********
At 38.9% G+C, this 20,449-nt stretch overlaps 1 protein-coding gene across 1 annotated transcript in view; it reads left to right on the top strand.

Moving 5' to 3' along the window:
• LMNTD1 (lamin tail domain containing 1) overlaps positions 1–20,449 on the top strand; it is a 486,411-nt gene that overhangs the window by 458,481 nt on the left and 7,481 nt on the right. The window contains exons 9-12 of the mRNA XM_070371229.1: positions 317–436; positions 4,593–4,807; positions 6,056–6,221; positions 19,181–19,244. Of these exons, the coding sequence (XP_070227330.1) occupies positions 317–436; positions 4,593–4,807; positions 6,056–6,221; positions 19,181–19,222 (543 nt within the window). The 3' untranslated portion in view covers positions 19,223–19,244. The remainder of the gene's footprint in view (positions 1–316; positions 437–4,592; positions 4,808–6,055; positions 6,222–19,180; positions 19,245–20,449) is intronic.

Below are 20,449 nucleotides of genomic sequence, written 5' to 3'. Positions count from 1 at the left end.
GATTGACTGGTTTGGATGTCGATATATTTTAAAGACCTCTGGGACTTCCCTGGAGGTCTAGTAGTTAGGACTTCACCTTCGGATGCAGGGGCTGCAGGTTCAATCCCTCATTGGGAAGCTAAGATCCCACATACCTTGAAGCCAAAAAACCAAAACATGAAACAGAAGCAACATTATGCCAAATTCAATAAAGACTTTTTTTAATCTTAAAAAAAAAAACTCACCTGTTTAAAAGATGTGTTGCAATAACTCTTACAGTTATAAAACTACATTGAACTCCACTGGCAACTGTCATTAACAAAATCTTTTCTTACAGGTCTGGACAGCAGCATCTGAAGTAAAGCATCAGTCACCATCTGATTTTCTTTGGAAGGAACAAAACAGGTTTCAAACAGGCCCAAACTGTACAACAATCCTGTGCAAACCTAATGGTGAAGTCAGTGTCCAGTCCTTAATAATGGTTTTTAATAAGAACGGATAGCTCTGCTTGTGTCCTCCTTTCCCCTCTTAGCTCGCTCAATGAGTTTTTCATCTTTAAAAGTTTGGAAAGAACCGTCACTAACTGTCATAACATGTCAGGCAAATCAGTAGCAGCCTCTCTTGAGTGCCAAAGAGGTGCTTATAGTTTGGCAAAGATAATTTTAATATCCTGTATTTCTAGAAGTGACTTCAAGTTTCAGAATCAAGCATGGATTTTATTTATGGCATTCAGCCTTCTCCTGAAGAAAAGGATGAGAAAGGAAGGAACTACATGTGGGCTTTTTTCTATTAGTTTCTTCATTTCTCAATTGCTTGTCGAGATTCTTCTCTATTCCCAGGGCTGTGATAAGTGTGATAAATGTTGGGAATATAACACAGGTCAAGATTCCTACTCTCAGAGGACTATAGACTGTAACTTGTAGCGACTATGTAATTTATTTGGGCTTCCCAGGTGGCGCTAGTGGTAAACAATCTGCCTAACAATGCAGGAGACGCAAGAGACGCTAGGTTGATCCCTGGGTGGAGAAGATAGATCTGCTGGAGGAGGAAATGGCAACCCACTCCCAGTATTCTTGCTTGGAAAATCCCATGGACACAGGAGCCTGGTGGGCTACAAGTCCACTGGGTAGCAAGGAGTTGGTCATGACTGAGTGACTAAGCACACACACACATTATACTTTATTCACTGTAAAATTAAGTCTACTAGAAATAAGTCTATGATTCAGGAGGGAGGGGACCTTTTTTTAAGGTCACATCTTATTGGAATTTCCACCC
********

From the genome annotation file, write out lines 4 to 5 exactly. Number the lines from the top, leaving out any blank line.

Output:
Below are 20,449 nucleotides of genomic sequence, written 5' to 3'. Positions count from 1 at the left end.
GATTGACTGGTTTGGATGTCGATATATTTTAAAGACCTCTGGGACTTCCCTGGAGGTCTAGTAGTTAGGACTTCACCTTCGGATGCAGGGGCTGCAGGTTCAATCCCTCATTGGGAAGCTAAGATCCCACATACCTTGAAGCCAAAAAACCAAAACATGAAACAGAAGCAACATTATGCCAAATTCAATAAAGACTTTTTTTAATCTTAAAAAAAAAAACTCACCTGTTTAAAAGATGTGTTGCAATAACTCTTACAGTTATAAAACTACATTGAACTCCACTGGCAACTGTCATTAACAAAATCTTTTCTTACAGGTCTGGACAGCAGCATCTGAAGTAAAGCATCAGTCACCATCTGATTTTCTTTGGAAGGAACAAAACAGGTTTCAAACAGGCCCAAACTGTACAACAATCCTGTGCAAACCTAATGGTGAAGTCAGTGTCCAGTCCTTAATAATGGTTTTTAATAAGAACGGATAGCTCTGCTTGTGTCCTCCTTTCCCCTCTTAGCTCGCTCAATGAGTTTTTCATCTTTAAAAGTTTGGAAAGAACCGTCACTAACTGTCATAACATGTCAGGCAAATCAGTAGCAGCCTCTCTTGAGTGCCAAAGAGGTGCTTATAGTTTGGCAAAGATAATTTTAATATCCTGTATTTCTAGAAGTGACTTCAAGTTTCAGAATCAAGCATGGATTTTATTTATGGCATTCAGCCTTCTCCTGAAGAAAAGGATGAGAAAGGAAGGAACTACATGTGGGCTTTTTTCTATTAGTTTCTTCATTTCTCAATTGCTTGTCGAGATTCTTCTCTATTCCCAGGGCTGTGATAAGTGTGATAAATGTTGGGAATATAACACAGGTCAAGATTCCTACTCTCAGAGGACTATAGACTGTAACTTGTAGCGACTATGTAATTTATTTGGGCTTCCCAGGTGGCGCTAGTGGTAAACAATCTGCCTAACAATGCAGGAGACGCAAGAGACGCTAGGTTGATCCCTGGGTGGAGAAGATAGATCTGCTGGAGGAGGAAATGGCAACCCACTCCCAGTATTCTTGCTTGGAAAATCCCATGGACACAGGAGCCTGGTGGGCTACAAGTCCACTGGGTAGCAAGGAGTTGGTCATGACTGAGTGACTAAGCACACACACACATTATACTTTATTCACTGTAAAATTAAGTCTACTAGAAATAAGTCTATGATTCAGGAGGGAGGGGACCTTTTTTTAAGGTCACATCTTATTGGAATTTCCACCC